Dedicated content management and editorial workflow software can offer editorial calendaring features better suited to the needs of content marketers. They are also more likely to integrate well with other enterprise content technologies, like your CMS (e.g., WordPress), email marketing systems, or asset management tools.

All-in-one systems can be complex and pricey, so they may not be the best option for small teams or smaller-scale content marketing programs.

Fortunately, some offer free editorial calendar templates without purchasing a software license. They may include advanced features that would be hard to build on your own.

For example, ContentCal asks a few questions, such as your types of content, publishing frequency, and target platforms. With that information, it creates an annual calendar with target publishing dates for each type of asset.

1670844304 550 Editorial Calendar Tools and Templates for Content Marketing

Image source

Spreadsheets

You can always start with a simple Excel spreadsheet or a shareable Google Sheet. It’s easy to configure them to track fundamental tasks like production steps and publishing dates for a blog or social media posts. Just label the columns and rows for all the information you need.

For example, the CMI editorial team bases its editorial calendar on a template like this one for the blog. It details the production information for each day’s article – headline, author, topic category, and workflow status. (Download your own copy and adjust it as needed).

1670844304 259 Editorial Calendar Tools and Templates for Content Marketing

Uploading your spreadsheet to a cloud-sharing system (like SharePoint, Box, Dropbox, or Google Drive) makes it easy for your team to access and update the information as each asset moves through the process.

Spreadsheets lack advanced features that make complex workflows easier to manage (like content that involves sales or requires developer skills). They also can quickly get unwieldy when tracking multiple processes like creation and performance tracking or multi-channel content experiences.

Also, spreadsheets don’t always integrate well with other enterprise systems and processes, so consider your collaboration needs before choosing this option.

Start with essential workflow details

How you fill out your editorial calendar ultimately depends on your goals, resources, and content plan. At the most fundamental level, it should include these fields for each content asset:

  • Date of publication
  • Topic or headline
  • Author
  • Required features – cover image, video or audio asset, ad obligations, etc.
  • Owner – who manages the workflow for that asset and/or approves the final piece
  • Status – update as the content moves through the publishing cycle

Add useful extras

Depending on the content and workflow, you may want to track the following elements to ensure your content follows the strategy over the long term.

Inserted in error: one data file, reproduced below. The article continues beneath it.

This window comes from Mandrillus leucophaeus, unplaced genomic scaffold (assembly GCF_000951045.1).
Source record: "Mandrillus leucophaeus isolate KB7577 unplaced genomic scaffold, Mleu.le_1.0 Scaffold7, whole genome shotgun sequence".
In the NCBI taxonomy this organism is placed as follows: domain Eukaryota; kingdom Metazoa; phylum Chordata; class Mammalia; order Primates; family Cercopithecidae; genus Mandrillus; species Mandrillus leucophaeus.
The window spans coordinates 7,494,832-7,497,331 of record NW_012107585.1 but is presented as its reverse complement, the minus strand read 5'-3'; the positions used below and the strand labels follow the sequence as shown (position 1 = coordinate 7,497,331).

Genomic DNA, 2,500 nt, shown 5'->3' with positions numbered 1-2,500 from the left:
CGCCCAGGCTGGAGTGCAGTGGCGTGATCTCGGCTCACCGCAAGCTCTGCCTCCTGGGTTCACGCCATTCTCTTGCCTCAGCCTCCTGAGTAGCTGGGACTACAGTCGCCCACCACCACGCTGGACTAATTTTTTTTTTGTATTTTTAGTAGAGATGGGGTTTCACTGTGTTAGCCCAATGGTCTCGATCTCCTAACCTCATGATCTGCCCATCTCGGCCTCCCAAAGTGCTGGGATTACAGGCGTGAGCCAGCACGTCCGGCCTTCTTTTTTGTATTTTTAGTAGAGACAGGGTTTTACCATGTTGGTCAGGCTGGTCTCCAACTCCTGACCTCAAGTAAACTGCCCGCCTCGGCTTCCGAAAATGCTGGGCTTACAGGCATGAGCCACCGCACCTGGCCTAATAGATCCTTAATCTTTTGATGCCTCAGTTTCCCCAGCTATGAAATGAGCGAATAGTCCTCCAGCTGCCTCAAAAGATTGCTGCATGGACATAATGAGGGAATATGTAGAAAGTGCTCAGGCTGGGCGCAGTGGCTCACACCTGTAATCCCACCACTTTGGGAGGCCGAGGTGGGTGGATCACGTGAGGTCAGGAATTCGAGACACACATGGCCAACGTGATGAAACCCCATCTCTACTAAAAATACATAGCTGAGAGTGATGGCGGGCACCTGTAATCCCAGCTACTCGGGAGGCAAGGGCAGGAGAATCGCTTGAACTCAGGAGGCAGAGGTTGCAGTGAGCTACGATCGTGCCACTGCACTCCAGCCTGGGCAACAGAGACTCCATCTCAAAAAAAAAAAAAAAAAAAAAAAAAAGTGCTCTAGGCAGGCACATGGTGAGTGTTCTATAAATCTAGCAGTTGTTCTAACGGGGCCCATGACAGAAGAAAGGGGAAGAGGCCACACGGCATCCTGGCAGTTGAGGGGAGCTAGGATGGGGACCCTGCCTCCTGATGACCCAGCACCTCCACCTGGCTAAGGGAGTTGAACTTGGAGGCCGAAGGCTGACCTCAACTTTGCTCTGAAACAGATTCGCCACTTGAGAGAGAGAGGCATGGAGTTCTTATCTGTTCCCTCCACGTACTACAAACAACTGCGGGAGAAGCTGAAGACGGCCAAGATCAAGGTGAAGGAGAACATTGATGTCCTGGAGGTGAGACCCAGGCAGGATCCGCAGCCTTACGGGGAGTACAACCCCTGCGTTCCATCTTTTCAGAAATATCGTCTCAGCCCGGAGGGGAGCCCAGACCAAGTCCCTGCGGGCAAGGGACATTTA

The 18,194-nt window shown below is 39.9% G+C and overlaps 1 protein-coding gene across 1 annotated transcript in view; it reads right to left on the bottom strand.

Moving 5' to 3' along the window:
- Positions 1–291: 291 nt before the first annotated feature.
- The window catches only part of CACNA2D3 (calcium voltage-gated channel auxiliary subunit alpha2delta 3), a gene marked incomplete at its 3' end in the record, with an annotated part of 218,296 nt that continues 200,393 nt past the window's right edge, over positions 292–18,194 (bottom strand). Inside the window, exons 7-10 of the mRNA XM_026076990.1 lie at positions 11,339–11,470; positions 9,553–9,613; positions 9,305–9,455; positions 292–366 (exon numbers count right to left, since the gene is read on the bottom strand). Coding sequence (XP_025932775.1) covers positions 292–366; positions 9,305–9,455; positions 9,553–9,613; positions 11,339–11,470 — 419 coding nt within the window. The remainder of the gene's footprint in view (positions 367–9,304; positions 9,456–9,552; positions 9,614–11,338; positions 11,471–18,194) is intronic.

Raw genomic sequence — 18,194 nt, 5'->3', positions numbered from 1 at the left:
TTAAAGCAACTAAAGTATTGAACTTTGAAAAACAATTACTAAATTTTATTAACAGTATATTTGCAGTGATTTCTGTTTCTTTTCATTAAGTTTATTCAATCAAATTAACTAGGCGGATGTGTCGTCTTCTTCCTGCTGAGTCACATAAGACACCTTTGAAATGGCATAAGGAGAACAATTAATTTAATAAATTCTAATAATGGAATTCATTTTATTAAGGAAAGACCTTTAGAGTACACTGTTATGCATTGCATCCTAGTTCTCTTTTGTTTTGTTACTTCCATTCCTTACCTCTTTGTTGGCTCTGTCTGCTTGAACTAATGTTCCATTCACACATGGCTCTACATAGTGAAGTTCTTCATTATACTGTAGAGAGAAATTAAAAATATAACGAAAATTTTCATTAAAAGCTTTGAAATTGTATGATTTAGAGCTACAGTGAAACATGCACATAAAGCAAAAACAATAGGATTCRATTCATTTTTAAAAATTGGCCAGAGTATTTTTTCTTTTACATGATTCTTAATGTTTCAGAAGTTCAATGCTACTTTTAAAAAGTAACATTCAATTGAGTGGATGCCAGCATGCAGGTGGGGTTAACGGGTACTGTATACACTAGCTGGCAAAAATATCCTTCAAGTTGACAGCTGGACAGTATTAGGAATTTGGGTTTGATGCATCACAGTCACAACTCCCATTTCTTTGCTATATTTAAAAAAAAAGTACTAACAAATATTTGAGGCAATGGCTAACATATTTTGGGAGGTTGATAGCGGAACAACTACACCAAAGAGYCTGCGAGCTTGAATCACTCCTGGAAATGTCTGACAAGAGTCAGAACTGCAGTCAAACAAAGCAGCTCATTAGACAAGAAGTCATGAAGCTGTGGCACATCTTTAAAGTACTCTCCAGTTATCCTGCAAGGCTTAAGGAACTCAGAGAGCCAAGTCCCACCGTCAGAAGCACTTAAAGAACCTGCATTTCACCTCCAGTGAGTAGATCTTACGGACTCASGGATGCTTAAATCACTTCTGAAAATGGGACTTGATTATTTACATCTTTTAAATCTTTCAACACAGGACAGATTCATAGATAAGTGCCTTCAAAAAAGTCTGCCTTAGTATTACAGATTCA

Distribution channels

When working with multiple channels, tracking the where and when of distribution is critical.

You can use this starter template as a model. It tracks basic publication details for each channel, such as the targeted personas, publishing frequency, and topics. This example also includes fields to identify relevant calls to action and target KPIs.

1670844304 712 Editorial Calendar Tools and Templates for Content Marketing

While CMI was used as a reference for this template, the content does not reflect its channel plan. Click to download a copy.

TIP: Learn to build a channel plan to put your content in the hands of the right consumers at the right time.

Content formats and types

Are you focused on a single type or multiple types of content (e.g., blog posts, podcasts, videos)? What format(s) will be used for those types (e.g., live streaming interviews, scripted presentations, product demos)? Tracking this information is helpful, especially when repackaging your assets into other formats or for use on additional platforms.

Visual elements

Don’t overlook the appeal of visual content in terms of social-sharing potential and brand recognition. Tracking the visuals – such as cover images, logos, illustrations, or infographics – ensures your content has a consistent look and cohesive brand identity.

Topics/categories

Including topics and categories makes your calendars more searchable and can help uncover opportunities to fill coverage gaps.

Keywords and other SEO metadata

This information includes meta descriptions and SEO titles (if different from the headlines). Including these details in the editorial calendar visually reminds you to optimize the content for targeted keywords and align with the business’ SEO strategy.

Calls to action

Tracking CTAs on your editorial calendar ensures every content piece is focused on achieving a goal for your business.

URLs

Tracking the URLs of each published piece can help content inventories and audits and make it easier to build backlinks to your highest-converting content assets.